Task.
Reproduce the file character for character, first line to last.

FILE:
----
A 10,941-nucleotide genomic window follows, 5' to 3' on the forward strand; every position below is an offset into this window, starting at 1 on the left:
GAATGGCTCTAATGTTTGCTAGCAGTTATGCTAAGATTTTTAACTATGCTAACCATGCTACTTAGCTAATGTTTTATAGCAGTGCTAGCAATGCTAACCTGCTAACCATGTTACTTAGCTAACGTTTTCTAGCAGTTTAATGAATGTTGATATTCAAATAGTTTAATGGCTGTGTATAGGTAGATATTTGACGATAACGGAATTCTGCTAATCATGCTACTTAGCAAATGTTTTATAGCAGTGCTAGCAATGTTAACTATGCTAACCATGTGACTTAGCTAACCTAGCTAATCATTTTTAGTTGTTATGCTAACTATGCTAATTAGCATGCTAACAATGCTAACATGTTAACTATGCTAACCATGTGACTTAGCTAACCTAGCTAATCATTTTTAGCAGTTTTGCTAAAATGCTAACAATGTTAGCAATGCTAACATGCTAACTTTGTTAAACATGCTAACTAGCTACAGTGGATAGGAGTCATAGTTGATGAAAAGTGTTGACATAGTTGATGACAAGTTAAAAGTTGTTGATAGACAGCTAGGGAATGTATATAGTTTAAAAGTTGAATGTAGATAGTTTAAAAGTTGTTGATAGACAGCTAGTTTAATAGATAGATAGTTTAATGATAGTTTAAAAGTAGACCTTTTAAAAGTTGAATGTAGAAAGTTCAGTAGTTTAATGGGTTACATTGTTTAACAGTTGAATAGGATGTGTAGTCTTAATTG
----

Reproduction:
A 10,941-nucleotide genomic window follows, 5' to 3' on the forward strand; every position below is an offset into this window, starting at 1 on the left:
GAATGGCTCTAATGTTTGCTAGCAGTTATGCTAAGATTTTTAACTATGCTAACCATGCTACTTAGCTAATGTTTTATAGCAGTGCTAGCAATGCTAACCTGCTAACCATGTTACTTAGCTAACGTTTTCTAGCAGTTTAATGAATGTTGATATTCAAATAGTTTAATGGCTGTGTATAGGTAGATATTTGACGATAACGGAATTCTGCTAATCATGCTACTTAGCAAATGTTTTATAGCAGTGCTAGCAATGTTAACTATGCTAACCATGTGACTTAGCTAACCTAGCTAATCATTTTTAGTTGTTATGCTAACTATGCTAATTAGCATGCTAACAATGCTAACATGTTAACTATGCTAACCATGTGACTTAGCTAACCTAGCTAATCATTTTTAGCAGTTTTGCTAAAATGCTAACAATGTTAGCAATGCTAACATGCTAACTTTGTTAAACATGCTAACTAGCTACAGTGGATAGGAGTCATAGTTGATGAAAAGTGTTGACATAGTTGATGACAAGTTAAAAGTTGTTGATAGACAGCTAGGGAATGTATATAGTTTAAAAGTTGAATGTAGATAGTTTAAAAGTTGTTGATAGACAGCTAGTTTAATAGATAGATAGTTTAATGATAGTTTAAAAGTAGACCTTTTAAAAGTTGAATGTAGAAAGTTCAGTAGTTTAATGGGTTACATTGTTTAACAGTTGAATAGGATGTGTAGTCTTAATTG